Shareholders may reportedly get a rare chance to grill Apple executives about how exactly the tech giant will respond to future demands from national governments or other groups that limit free speech after it took a beating for removing a map app used by Hong Kong protesters.
The Financial Times reported today that the iPhone maker faces a possible internal conflict with shareholders over its human rights policies, with consumer advocacy group SumOfUs having successfully submitted a proposal that forced Apple to provide such a description.
The non-binding resolution asks Apple to describe how it responds to government or other demands that might limit free expression or access to information. It also demands details about how Apple makes policies concerning free speech and access to information.
The SumOfUs group argues that Apple’s actions had already resulted in punishment of Hong Kongers, Tibetans and Uighur Muslims.
Apple has acquiesced to government demands that have limited individual freedom of expression. By complying with the government of China’s regime, Apple is aiding the brutal repression of Uyghurs, Tibetans and other rights activists.
Apple wanted to block a shareholder vote on the SumOfUs resolution this month, but the US Securities and Exchange Commission has denied that proposal. According to Apple’s proposal, the company is required to “follow applicable law wherever it does business and believes in engaging with governments even when there may be disagreement”.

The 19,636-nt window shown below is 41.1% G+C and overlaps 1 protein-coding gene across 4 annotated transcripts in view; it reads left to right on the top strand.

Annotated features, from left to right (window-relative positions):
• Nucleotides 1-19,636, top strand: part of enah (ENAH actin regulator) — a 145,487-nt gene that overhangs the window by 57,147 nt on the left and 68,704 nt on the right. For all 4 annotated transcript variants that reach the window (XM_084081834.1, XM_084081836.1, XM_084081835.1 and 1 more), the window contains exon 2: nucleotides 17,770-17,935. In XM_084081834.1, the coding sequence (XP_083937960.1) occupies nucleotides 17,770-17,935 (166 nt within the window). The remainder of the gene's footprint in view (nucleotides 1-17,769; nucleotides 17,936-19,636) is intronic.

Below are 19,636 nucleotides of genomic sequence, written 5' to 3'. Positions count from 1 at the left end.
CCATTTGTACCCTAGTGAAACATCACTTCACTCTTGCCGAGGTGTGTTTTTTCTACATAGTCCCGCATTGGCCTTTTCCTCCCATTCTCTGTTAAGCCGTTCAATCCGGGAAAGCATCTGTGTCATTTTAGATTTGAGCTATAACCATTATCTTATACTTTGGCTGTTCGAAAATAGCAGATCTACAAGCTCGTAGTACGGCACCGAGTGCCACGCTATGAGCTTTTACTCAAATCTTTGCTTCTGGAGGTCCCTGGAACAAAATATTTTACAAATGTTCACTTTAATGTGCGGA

Our motion would force Apple to stand accountable for the impact of its decisions on the lives of innocent people. Until the corporation changes how it does business in China, it will remain complicit in some of the most brutal human rights abuses in the world today.
And what might of all this amount to, if anything?
The human rights proposal could hurt Apple’s high marks on environmental, social and governance (ESG) issues. Apple is a darling among ESG investors and the company is the largest holding of a Vanguard ESG exchange-traded fund in the US with more than $800m in total assets.
The next annual Apple shareholder meeting should take place in February.
Apple on a regular basis finds itself in hot water with Chineses authorities, which increasingly apply pressure on the Cupertino firm via unfavorable stories published by state-run media.
Apple was also forced to shut down the iBooks Store and iTunes Movies services in China a few years ago because the country’s State Administration of Press, Publication, Radio, Film and Television was interested in policing what that the Chinese people see and read.